On 23-24 July 1997, the Director of Public Prosecutions (DPP) consented to the quashing of her decision not to prosecute in the Lapite and O'Brien cases. On 31 July 1997, the Divisional Court quashed her decision not to prosecute in the Derek Treadaway case.[who?] As a result of these decisions, "additional safeguards" were put in place by the Attorney General (the Minister who is accountable to Parliament for the work of the CPS).[citation needed]

Henceforth, no prosecuting decision will be taken by the CPS in cases involving deaths in police or prison custody or possible serious assault charges against the police without independent advice from Treasury Counsel (i.e. from independent barristers instructed by the CPS and acting on behalf of the Crown). If the DPP disagrees with the advice given by Treasury Counsel, she must inform and consult the Attorney General and his Deputy (the Solicitor General).[citation needed] These additional safeguards are to remain in place until consideration has been given to the findings of Judge Gerald Butler's review into CPS decision-making in such cases".[9]

In reviewing the whole process of complaints made of the conduct of individual police officers, and in particular the fact that even after a successful civil claim for damages there remains little likelihood of the officer facing criminal or internal disciplinary proceedings, the Committee said, "the CPT has formed the view that, as matters stand, many victims of police misconduct may have little realistic prospect of other than pecuniary redress. From the standpoint of the prevention of ill-treatment of detained persons by police officers, such a situation cannot be considered satisfactory".[9]

In its response, HM Government highlighted a major shortcoming of the current system:

"The police are currently solely responsible for investigating criminal allegations against police officers, and the CPS is responsible for prosecutions. The CPS cannot direct the police investigation although close co-operation between the investigation and prosecution frequently cures deficiencies in cases where the CPS request the police to obtain further evidence. Once a case has been submitted to the CPS by the police, the Crown Prosecutor will decide whether or not to proceed by applying the criteria set out in the Code for Crown Prosecutors.[10] The review of a case is a dynamic process. Although it may not be possible to proceed on the available evidence, Crown Prosecutors will always consider, with the police, what other evidence might be obtained in order to produce the best possible case. As the CPS does not investigate, however, it relies on the police to obtain further evidence or initiate investigations."[11]

Butler enquiry[edit]

The Butler enquiry[12] was established in 1997 in response to concerns over the decision of the Crown Prosecution Service not to prosecute anyone for the death of Richard O'Brien, a father of seven, who suffocated shortly after his arrest for being drunk and disorderly in south-east London in April 1994. Relatives insisted that the police had used unnecessary force on him and the CPS pressed charges only after the family sought a Judicial Review (the first time a Judicial Review had been used for this purpose in England).[9] Two other cases, those of Lapite and Derek Treadaway, were added to the enquiry's remit and in August 1999 Judge Gerald Butler QC published his findings.[6]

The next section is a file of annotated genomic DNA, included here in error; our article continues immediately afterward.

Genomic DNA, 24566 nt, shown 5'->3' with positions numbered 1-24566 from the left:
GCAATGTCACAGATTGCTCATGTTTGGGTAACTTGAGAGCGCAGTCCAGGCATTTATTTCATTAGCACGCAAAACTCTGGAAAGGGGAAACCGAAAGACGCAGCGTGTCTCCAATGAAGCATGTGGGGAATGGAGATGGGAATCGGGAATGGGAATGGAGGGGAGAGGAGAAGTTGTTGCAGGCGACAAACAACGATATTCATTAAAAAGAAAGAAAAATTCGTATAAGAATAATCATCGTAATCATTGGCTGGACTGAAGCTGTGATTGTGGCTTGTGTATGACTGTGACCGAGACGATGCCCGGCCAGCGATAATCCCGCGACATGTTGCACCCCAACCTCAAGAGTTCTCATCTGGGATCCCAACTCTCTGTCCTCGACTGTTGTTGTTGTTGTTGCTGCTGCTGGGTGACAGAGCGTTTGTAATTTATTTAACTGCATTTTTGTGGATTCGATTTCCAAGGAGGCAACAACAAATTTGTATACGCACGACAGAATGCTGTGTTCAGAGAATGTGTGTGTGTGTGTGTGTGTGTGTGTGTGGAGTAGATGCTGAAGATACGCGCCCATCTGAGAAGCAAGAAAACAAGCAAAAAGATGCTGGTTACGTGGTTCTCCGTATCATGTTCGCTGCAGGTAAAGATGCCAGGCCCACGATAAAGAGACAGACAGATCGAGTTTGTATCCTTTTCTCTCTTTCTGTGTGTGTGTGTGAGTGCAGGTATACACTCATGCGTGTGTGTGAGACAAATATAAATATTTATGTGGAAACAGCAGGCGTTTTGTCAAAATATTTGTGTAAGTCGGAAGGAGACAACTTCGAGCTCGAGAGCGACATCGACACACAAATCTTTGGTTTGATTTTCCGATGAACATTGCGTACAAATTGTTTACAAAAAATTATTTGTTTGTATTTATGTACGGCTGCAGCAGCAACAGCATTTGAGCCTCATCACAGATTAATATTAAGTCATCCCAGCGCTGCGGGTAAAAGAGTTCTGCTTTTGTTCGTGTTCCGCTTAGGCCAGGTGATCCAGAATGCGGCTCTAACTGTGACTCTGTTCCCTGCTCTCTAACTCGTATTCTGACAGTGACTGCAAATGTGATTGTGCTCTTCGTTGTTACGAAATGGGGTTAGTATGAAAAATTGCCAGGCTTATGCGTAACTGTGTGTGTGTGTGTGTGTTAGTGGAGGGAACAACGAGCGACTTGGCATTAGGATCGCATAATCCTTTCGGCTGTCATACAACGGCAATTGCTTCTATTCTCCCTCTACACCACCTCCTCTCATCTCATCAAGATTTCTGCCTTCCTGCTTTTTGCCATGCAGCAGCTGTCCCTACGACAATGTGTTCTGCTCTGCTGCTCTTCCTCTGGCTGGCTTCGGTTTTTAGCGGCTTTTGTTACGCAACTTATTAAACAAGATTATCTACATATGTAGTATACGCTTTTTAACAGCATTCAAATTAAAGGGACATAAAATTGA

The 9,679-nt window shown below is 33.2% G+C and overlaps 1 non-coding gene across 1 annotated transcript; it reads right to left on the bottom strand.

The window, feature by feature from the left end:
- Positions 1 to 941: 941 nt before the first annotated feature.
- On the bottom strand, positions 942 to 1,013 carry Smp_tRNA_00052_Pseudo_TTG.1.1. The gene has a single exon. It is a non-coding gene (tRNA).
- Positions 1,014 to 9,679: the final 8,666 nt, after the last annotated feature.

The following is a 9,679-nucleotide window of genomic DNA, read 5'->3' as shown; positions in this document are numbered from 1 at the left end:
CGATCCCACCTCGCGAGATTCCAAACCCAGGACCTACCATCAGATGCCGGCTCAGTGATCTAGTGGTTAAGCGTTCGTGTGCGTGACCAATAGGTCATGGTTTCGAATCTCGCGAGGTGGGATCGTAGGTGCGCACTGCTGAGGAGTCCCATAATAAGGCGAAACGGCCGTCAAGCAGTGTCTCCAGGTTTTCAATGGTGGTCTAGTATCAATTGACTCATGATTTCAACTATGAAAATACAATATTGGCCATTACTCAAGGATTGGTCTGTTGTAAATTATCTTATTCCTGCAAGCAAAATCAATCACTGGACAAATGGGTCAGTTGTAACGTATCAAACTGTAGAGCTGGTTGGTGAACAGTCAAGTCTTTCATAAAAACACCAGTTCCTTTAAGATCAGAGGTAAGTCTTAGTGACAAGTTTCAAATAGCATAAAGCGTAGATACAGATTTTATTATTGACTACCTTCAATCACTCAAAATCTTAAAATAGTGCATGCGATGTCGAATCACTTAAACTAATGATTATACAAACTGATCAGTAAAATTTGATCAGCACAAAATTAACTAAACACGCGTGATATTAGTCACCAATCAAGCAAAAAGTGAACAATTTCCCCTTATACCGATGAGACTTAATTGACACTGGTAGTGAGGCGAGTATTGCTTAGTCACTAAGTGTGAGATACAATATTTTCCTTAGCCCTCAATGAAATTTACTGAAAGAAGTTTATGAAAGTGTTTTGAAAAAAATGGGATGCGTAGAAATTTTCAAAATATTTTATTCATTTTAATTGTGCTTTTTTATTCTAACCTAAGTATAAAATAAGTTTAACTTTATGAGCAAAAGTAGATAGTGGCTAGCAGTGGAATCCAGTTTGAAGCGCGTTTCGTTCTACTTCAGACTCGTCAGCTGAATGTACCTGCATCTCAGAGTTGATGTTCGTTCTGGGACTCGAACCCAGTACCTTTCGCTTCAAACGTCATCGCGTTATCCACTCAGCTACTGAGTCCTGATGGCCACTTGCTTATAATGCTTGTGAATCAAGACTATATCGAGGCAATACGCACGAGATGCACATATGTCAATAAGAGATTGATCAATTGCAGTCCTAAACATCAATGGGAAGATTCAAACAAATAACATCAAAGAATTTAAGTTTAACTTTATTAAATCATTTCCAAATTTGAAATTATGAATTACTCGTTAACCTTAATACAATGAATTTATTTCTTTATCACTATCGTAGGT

He found that nobody at the CPS, including the former director of public prosecutions, Dame Barbara Mills QC, was prepared to take responsibility for deciding not to prosecute police officers, and that this meant that a middle-ranking CPS lawyer had made key assessments on the death of Shiji Lapite which should have been referred to more senior solicitors or outside counsel. The report also said that although the lawyer had acted "honestly and without unfair bias", he nevertheless made a basic error in the definition of manslaughter.[6]

The judge recommended that controversial cases must be assigned to a senior lawyer in central casework, the CPS department that deals with difficult investigations, and that senior Treasury Counsel must review any decision not to press ahead with a prosecution.[6]

References[edit]

  1. ^ Institute for Race Relations, November 2002.
  2. ^ a b c "Nigerian killed unlawfully by police, jury says, independent.co.uk, 26 January 1996.
  3. ^ a b c d Profile, guardian.co.uk, 12 August 2001.
  4. ^ a b c Guardian, 18 Aug 2005, Simon Hattenstone
  5. ^ a b c d Profile, Independent.co.uk, 23 January 1996.
  6. ^ a b c d Nick HopkinsDeath of Oluwashijibomi Lapite , Guardian.co.uk, 12 August 1999.
  7. ^ a b Simon Hatterstone Profile, Guardian.co.uk, 30 March 2001.
  8. ^ European Committee for the Prevention of Torture visits Britain, guardian.co.uk, 17 December 1999.
  9. ^ a b c d e f Committee for the Prevention of Torture - Report, 2000, cpt.coe.int; accessed 1 June 2016.
  10. ^ Code for Crown Prosecutors, cps.gov.uk; accessed 12 October 2016.
  11. ^ HM Govt's Response to Report, cpt.coe.int; accessed 1 June 2016.
  12. ^ Butler Inquiry 1999